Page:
Tasmanian boot brand Blundstone will provide $120,000 to support students undertaking new associate degrees in agribusiness in 2017.

Enrolments are open to the first intake of the courses conducted by the University of Tasmania University College (UC) and will start on February 1 2017.

The Blundstone scholarships will provide support for the entire first crop of students to fund travel to workshops and industry placements that will make up part of the associate degree structure.

University Vice-Chancellor Professor Peter Rathjen thanked the company for its support, saying it was a clear and important symbol.

“The University College has been established to improve Tasmania’s educational attainment and retention, which has been described as a social ill for our island,” Professor Rathjen said.

“Over the next 10 years many thousands of people will access higher levels of education through these associate degrees.

“A firm which is iconically Tasmanian, is giving significantly to demonstrate that it shares this vision for our community and economy – that this new approach to higher education is a transformative opportunity for the State.”

UC Principal Professor Janelle Allison said Blundstone’s initiative was the sort of strong industry engagement that the college model would be built upon.

“The University College will provide graduates who are tailored to meet the needs of regional industries – industries which are currently constrained by a lack of skilled workers,” Professor Allison said.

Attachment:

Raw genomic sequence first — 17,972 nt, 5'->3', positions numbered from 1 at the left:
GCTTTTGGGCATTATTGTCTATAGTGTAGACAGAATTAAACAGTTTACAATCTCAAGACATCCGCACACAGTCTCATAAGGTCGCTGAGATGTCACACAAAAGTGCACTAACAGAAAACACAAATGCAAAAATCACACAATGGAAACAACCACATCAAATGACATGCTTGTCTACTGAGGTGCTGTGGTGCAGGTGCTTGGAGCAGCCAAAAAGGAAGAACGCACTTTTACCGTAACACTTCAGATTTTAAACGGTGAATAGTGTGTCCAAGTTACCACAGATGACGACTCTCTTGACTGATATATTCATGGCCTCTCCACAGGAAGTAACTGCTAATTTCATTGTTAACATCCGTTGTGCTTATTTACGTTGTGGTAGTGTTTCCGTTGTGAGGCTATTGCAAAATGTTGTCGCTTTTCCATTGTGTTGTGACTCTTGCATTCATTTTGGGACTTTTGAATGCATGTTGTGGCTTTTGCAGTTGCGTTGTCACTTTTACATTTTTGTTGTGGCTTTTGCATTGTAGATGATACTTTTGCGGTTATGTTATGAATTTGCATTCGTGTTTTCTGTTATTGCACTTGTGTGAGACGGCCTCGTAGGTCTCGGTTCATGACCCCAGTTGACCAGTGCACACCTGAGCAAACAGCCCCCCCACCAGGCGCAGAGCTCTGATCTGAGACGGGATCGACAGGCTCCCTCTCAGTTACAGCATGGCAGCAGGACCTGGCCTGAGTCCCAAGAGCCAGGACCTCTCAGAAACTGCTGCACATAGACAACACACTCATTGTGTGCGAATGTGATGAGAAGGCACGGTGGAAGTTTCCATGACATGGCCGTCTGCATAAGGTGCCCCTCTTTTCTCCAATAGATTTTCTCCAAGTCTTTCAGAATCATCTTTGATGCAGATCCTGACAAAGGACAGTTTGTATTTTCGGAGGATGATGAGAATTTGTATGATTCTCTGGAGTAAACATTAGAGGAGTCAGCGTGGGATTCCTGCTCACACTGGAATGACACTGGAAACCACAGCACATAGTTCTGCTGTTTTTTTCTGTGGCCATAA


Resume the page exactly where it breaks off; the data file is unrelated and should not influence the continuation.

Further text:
“The associate degree courses will effectively build a bridge between communities of high unemployment and industries in desperate need of workers.

“Agriculture is a very good example of this and it sits right at the heart of communities and economies in regional Tasmania.

“The Blundstone gift will support 30 Tasmanians in 2017, helping defray another barrier to education which is cost.

“This gift will make a real impact in the lives of our students.”

Blundstone CEO Steve Gunn said the business sought out opportunities to support its local community in powerful ways.

The announcement follows another in June of three new scholarships worth $30,000 each, designed to encourage young people from the North and North-West to study agriculture.

“We’re now a global brand with growing sales and production capacity, and our heritage and sense of place have shaped who we are,” Mr Gunn said. “As a heritage brand with our roots firmly in Tasmania our past is extremely important to us and our farming heartland is at the centre of that.

“These scholarships allow us to give back to a community that has supported us for many years.”

Associate degrees in agribusiness and applied business will be launched at the start of 2017.

They will be structured so that students emerge with an associate degree after two years, or articulate through to a bachelor degree with credit.

“The experience in the United States is up to 40 per cent of students will carry onto bachelor programs,” Professor Allison said.

“Either way, University College students will be graduating with qualifications which are first rate and highly relevant to their regions.”